Edmonton criminals cashing in on Magic playing cards
'It's kind of like an inflated value. There are only so many of them left in the world'
Call it black magic.
A popular trading card game that allows players to defeat their opponents with fantastical spells has become the target of elusive thieves in Edmonton.
Jeremy Brandy, the manager of Wizard's Comics and Collectibles in Edmonton, said a scammer used fake credit cards to snatch up a few boxes of the coveted cards from his store last year, and other businesses across Alberta have been targeted.
The game is called Magic: The Gathering. Play is rooted in fantasy. Wizards battle other wizards with special element and ability cards in what Brandy likens to a "really complicated game of chess."
Since hitting the market in 1993, the game continues to amass a growing cult following of players and collectors. Some limited edition cards, such as the most elusive Black Lotus, are now worth more than $16,000.
That's created a very lucrative underground market, said Brandy.
"It's kind of like an inflated value. There are only so many of them left in the world, because it's rare and people need them to play the games," Brandy said in an interview with CBC Radio's Edmonton AM. "There were only so many of them printed and depending on how many were printed and how much play that card sees, that will depict the value of the card.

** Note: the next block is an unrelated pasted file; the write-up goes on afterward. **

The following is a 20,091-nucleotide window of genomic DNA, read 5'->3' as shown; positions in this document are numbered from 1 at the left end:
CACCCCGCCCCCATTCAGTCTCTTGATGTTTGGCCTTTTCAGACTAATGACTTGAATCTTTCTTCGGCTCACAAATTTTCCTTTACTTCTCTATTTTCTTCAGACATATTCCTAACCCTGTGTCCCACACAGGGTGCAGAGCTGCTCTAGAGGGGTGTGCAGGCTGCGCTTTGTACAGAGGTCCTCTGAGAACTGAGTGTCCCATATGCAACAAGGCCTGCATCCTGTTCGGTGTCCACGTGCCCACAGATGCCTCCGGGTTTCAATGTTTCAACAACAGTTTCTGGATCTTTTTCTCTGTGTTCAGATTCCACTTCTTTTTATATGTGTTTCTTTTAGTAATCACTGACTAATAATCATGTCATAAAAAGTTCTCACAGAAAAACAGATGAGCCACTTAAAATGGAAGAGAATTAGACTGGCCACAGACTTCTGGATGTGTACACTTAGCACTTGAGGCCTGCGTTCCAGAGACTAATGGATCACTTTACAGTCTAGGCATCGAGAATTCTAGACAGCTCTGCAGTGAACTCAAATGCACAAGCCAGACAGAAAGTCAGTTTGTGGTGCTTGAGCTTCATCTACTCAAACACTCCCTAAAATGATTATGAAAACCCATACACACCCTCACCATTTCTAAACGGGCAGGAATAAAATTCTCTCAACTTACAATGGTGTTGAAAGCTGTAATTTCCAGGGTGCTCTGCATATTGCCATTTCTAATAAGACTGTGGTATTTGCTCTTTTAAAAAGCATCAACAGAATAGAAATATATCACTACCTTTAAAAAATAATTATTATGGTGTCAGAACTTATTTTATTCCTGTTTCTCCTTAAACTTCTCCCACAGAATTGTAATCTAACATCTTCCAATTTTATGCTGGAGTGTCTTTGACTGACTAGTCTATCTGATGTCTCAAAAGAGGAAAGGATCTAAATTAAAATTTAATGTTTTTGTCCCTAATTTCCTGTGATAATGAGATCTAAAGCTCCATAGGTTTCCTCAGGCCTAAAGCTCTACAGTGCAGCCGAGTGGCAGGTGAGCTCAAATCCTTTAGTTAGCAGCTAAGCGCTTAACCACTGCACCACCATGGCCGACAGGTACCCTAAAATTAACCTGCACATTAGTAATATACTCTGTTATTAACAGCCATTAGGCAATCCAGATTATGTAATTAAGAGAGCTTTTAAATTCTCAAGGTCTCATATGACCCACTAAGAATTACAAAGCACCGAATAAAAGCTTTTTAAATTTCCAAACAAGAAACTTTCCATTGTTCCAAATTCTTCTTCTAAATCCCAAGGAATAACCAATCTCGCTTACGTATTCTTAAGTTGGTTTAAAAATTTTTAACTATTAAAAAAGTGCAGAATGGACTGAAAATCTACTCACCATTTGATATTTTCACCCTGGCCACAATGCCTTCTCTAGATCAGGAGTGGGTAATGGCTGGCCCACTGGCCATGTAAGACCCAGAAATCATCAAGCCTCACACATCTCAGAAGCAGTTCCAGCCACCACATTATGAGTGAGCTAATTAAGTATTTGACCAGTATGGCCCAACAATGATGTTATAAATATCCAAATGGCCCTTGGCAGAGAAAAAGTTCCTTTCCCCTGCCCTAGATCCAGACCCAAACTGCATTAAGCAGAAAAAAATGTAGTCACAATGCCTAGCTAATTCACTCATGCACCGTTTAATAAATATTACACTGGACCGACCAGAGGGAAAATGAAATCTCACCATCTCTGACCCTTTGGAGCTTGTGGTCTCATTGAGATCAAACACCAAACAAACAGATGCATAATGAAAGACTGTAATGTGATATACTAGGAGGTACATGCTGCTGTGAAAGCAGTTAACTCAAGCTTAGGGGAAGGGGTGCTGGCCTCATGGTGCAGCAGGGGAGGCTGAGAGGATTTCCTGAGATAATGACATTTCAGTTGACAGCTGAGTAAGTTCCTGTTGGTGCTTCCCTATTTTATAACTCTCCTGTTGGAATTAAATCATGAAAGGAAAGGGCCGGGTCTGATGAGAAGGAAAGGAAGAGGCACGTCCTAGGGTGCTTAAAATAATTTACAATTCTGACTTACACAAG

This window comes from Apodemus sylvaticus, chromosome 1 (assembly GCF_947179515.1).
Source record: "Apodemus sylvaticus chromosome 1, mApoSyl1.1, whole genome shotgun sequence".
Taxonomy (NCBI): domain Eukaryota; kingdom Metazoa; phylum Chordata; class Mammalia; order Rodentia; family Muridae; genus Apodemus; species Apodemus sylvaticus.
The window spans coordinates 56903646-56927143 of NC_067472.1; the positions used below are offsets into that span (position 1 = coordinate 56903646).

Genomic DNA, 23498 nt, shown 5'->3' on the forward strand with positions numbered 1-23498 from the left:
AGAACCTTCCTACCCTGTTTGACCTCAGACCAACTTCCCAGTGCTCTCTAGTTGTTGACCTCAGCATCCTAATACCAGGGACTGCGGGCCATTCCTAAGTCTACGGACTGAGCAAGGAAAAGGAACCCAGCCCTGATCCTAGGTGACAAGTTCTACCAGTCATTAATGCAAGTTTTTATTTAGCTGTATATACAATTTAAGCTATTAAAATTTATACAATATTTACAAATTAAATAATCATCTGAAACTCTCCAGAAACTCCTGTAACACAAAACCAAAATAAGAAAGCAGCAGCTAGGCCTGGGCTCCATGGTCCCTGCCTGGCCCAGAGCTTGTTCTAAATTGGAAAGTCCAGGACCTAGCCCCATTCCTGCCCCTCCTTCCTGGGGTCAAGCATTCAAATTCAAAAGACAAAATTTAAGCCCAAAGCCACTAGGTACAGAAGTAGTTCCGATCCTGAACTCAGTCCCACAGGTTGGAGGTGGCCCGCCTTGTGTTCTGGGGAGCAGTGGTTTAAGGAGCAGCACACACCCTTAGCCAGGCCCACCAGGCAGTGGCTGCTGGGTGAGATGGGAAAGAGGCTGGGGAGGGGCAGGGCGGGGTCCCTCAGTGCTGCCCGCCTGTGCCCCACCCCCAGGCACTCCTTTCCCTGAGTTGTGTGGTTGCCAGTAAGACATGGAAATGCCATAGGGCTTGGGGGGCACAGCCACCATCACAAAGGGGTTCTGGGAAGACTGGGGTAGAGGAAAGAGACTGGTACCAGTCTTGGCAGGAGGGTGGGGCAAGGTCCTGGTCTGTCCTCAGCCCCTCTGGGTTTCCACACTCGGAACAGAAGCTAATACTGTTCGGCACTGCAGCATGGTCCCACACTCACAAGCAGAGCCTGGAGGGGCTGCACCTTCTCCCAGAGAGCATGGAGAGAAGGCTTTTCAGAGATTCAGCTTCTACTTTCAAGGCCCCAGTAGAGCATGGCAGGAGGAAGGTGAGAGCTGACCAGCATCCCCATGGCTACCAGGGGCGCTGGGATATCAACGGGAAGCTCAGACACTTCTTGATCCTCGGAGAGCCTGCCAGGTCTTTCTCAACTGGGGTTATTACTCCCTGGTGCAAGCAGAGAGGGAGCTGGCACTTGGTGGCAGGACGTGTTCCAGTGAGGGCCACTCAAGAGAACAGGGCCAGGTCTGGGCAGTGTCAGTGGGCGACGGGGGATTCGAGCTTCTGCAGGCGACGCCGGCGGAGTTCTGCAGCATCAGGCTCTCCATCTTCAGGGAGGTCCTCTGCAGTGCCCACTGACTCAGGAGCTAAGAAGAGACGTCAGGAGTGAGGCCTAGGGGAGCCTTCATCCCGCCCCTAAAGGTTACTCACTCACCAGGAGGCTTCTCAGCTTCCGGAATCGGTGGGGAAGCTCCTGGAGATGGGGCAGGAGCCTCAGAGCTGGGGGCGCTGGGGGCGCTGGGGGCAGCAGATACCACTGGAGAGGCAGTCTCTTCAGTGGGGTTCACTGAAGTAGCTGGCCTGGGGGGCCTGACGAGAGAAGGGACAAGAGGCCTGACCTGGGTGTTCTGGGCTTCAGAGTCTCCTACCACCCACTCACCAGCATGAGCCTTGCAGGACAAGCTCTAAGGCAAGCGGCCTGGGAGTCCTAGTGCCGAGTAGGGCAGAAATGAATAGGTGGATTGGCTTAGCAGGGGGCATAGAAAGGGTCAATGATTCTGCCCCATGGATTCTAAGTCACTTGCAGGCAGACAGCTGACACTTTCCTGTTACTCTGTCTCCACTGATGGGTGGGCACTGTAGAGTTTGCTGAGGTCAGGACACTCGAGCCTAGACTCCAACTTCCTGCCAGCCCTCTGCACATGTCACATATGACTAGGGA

"The older boxes, when they're still sealed, they can be worth thousands of dollars."
'Like an unregulated currency'
A shopper targeted Brandy's store last year, using an Interac "override card" to make three separate purchases on stolen credit cards.
By the time staff noticed the fraudulent purchases, the thieves had racked up more than $2,000 in fraudulent withdrawals — withdrawals the store was forced to cover.
The same man is believed to be responsible for stealing Magic cards from Red Claw Gaming in Edmonton, Brandy said. Edmonton police confirm an investigation is ongoing.
Brandy snapped a few photos of the man responsible and is urging other stores to be on the lookout for suspicious activity or stolen merchandise.
He suspects the thieves are reselling the cards online where they're difficult to trace.
"These guys buy a box … get a few hundred dollars worth of cards out of it and they keep changing and rotating them up, trade them for cash and just come back for more product," he said.
"It's sort of like an unregulated currency."
With files from Tanara Mclean